strip-nondeterminism development

strip-nondeterminism 0.032-1 was uploaded to unstable by Chris Lamb. It included contributions from:

Chris Lamb:

  • Fix a possible endless loop while stripping ar files due to trusting the file's file size data. Thanks to Tobias Stoeckmann for the report, patch and testcase. (Closes: #857975)
  • Add support for testing files we should reject.
tests.reproducible-builds.org Misc.

This week's edition was written by Ximin Luo, Holger Levsen and Chris Lamb & reviewed by a bunch of Reproducible Builds folks on IRC & the mailing lists.

Categories: FLOSS Project Planets

Tanguy Ortolo: Bad support of ZIP archives with extra fields

Planet Debian - Tue, 2017-03-21 14:33

For sharing multiple files, it is often convenient to pack them into an archive, and the most widely supported format to do so is probably ZIP. Under *nix, you can archive a directory with Info-ZIP:

% zip -r something.zip something/

(When you have several files, it is recommended to archive them in a directory, to avoid cluttering the directory where people will extract them.)

Unsupported ZIP archive

Unfortunately, while we would expect ZIP files to be widely supported, I found out that this is not always the case, and I had many recipients failing to open them under operating systems such as iOS.

Avoid extra fields

That issue seems to be linked to the usage of extra file attributes, that are enabled by default, in order to store Unix file metadata. The field designed to store such extra attributes was designed from the beginning so each implementation can take into account attributes it supports and ignore any other ones, but some buggy ZIP implementation appear not to function at all with them.

Therefore, unless you actually need to preserve Unix file metadata, you should avoid using extra fields. With Info-ZIP, you would have to add the option -X:

% zip -rX something.zip something/
Categories: FLOSS Project Planets

Code Enigma: Do you really need composer in production?

Planet Drupal - Tue, 2017-03-21 12:26
Do you really need composer in production? Language English Return to Blog Do you really need composer in production?

It is now a common practice to use composer as part of the deployment stack. Is this always such a good idea?

Tue, 2017-03-21 16:26By pascal

The recipe goes like this : gitignore your "vendor" directory (or whatever folder your dependencies end up in), but commit your composer.lock file, then deploy. Your CI job will then « composer install » all the dependencies where there belong to, magically reproducing your initial files layout exactly how they were.

There are generally a few additional steps involved in between though. Typically, you lost half a day figuring out the right file permissions so that the var/cache of your app can be cleared and recreated properly by the webserver user, wondered for days why some of the builds were randomly failing before realizing that no token was set in this given job, meaning github API rate limit was sometime hit. Then another good day or two finding out how to apply two patches for the same projects when they slightly conflict. And your sysadmin might be slightly suspicious about those files being downloaded and executed directly on production outside of any VCS, and anxiously watching for exploit reports.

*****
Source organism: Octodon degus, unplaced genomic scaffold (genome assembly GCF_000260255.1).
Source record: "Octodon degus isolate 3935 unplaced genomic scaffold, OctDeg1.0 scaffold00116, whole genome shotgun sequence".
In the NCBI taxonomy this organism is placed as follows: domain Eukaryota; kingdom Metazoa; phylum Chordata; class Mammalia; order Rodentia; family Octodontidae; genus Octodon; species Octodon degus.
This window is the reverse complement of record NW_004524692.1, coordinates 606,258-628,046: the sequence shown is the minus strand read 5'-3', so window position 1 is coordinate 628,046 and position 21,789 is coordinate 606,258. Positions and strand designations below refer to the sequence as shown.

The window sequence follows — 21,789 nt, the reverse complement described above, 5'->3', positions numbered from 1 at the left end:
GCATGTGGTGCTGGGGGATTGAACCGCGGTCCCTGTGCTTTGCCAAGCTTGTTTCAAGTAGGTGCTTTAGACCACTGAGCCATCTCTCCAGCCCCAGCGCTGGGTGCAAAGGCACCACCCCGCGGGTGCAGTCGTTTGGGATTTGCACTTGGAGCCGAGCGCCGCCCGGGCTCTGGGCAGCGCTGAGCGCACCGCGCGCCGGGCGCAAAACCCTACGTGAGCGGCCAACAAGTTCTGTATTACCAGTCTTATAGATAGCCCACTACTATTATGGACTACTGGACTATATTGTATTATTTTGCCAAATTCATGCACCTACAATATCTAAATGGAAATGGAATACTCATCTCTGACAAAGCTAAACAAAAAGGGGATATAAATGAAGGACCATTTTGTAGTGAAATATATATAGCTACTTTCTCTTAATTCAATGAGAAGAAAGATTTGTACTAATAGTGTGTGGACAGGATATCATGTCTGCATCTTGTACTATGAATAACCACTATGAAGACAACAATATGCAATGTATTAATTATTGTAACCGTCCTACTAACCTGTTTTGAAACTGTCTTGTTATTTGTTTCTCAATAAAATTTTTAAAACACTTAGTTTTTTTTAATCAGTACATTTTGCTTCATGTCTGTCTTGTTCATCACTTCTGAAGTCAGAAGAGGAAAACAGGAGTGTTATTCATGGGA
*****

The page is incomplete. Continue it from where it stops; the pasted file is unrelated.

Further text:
Now, you will assure me, you’ve nailed all that, and, apart from an occasional network glitch preventing packages to be fetched, all is running smoothly. Great.

But please, re-read above. Why are you doing all this? To "reproduce your initial files layout exactly how they were". Then why don’t you just commit the files and push them, then?

That is normally the point in the discussion when you’re supposed to use the words « reproducible » and « best practices ».



Right, but what is more reproducible than moving prebuilt files around? You played the recipe once already on your dev environment, taking the risk of re-running it on production feels a bit like recompiling binaries from source simply because you can.

Composer is not magic. What it does is grab a bunch of PHP files, ensuring they are at the right version and that they end up in the right place, so they can play nicely together. Once you have the resulting file set already, why would you want to redo this over and over on each and every environment?

Best practices

Let’s have a closer looks at what is stated in the Composer documentation and the reasons why the project recommends not committing your dependencies:

  • large VCS repository size and diffs when you update code;
  • duplication of the history of all your dependencies in your own VCS; and
  • adding dependencies installed via git to a git repo will show them as submodules.